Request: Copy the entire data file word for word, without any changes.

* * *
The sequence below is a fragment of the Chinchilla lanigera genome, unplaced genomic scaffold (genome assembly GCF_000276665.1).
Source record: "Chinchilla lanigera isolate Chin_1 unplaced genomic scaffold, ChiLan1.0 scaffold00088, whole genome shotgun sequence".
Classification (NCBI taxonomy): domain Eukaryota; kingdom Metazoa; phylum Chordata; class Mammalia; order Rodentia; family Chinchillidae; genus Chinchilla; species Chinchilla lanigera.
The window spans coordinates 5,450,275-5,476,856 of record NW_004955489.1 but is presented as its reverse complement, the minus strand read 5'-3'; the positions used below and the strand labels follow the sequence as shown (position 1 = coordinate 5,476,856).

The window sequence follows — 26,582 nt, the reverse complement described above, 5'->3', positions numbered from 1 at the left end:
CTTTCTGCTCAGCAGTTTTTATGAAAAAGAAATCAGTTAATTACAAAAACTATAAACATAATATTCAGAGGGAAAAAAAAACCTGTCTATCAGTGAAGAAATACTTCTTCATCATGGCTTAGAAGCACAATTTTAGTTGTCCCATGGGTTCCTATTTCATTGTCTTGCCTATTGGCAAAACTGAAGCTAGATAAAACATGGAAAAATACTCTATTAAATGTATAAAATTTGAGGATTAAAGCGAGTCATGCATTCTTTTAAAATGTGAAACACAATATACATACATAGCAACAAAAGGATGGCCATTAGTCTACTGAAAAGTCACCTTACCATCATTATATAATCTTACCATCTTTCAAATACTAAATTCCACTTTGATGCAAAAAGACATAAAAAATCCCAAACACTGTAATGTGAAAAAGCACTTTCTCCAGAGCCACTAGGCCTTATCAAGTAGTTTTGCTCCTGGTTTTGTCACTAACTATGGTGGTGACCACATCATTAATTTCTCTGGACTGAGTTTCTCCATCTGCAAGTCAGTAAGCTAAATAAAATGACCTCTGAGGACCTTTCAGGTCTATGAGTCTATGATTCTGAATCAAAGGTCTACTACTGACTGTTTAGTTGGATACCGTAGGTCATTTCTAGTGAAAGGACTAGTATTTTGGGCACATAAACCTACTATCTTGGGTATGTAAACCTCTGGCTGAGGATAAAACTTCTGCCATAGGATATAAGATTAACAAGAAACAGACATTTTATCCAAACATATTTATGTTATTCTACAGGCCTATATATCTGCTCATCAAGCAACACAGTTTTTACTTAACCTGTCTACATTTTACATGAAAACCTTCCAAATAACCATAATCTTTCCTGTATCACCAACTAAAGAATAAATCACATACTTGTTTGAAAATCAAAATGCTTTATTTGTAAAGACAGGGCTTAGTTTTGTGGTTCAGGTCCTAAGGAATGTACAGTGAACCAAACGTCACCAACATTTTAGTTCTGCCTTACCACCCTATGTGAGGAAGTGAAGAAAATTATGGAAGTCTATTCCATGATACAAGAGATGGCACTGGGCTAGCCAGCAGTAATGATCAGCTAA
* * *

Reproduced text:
The sequence below is a fragment of the Chinchilla lanigera genome, unplaced genomic scaffold (genome assembly GCF_000276665.1).
Source record: "Chinchilla lanigera isolate Chin_1 unplaced genomic scaffold, ChiLan1.0 scaffold00088, whole genome shotgun sequence".
Classification (NCBI taxonomy): domain Eukaryota; kingdom Metazoa; phylum Chordata; class Mammalia; order Rodentia; family Chinchillidae; genus Chinchilla; species Chinchilla lanigera.
The window spans coordinates 5,450,275-5,476,856 of record NW_004955489.1 but is presented as its reverse complement, the minus strand read 5'-3'; the positions used below and the strand labels follow the sequence as shown (position 1 = coordinate 5,476,856).

The window sequence follows — 26,582 nt, the reverse complement described above, 5'->3', positions numbered from 1 at the left end:
CTTTCTGCTCAGCAGTTTTTATGAAAAAGAAATCAGTTAATTACAAAAACTATAAACATAATATTCAGAGGGAAAAAAAAACCTGTCTATCAGTGAAGAAATACTTCTTCATCATGGCTTAGAAGCACAATTTTAGTTGTCCCATGGGTTCCTATTTCATTGTCTTGCCTATTGGCAAAACTGAAGCTAGATAAAACATGGAAAAATACTCTATTAAATGTATAAAATTTGAGGATTAAAGCGAGTCATGCATTCTTTTAAAATGTGAAACACAATATACATACATAGCAACAAAAGGATGGCCATTAGTCTACTGAAAAGTCACCTTACCATCATTATATAATCTTACCATCTTTCAAATACTAAATTCCACTTTGATGCAAAAAGACATAAAAAATCCCAAACACTGTAATGTGAAAAAGCACTTTCTCCAGAGCCACTAGGCCTTATCAAGTAGTTTTGCTCCTGGTTTTGTCACTAACTATGGTGGTGACCACATCATTAATTTCTCTGGACTGAGTTTCTCCATCTGCAAGTCAGTAAGCTAAATAAAATGACCTCTGAGGACCTTTCAGGTCTATGAGTCTATGATTCTGAATCAAAGGTCTACTACTGACTGTTTAGTTGGATACCGTAGGTCATTTCTAGTGAAAGGACTAGTATTTTGGGCACATAAACCTACTATCTTGGGTATGTAAACCTCTGGCTGAGGATAAAACTTCTGCCATAGGATATAAGATTAACAAGAAACAGACATTTTATCCAAACATATTTATGTTATTCTACAGGCCTATATATCTGCTCATCAAGCAACACAGTTTTTACTTAACCTGTCTACATTTTACATGAAAACCTTCCAAATAACCATAATCTTTCCTGTATCACCAACTAAAGAATAAATCACATACTTGTTTGAAAATCAAAATGCTTTATTTGTAAAGACAGGGCTTAGTTTTGTGGTTCAGGTCCTAAGGAATGTACAGTGAACCAAACGTCACCAACATTTTAGTTCTGCCTTACCACCCTATGTGAGGAAGTGAAGAAAATTATGGAAGTCTATTCCATGATACAAGAGATGGCACTGGGCTAGCCAGCAGTAATGATCAGCTAA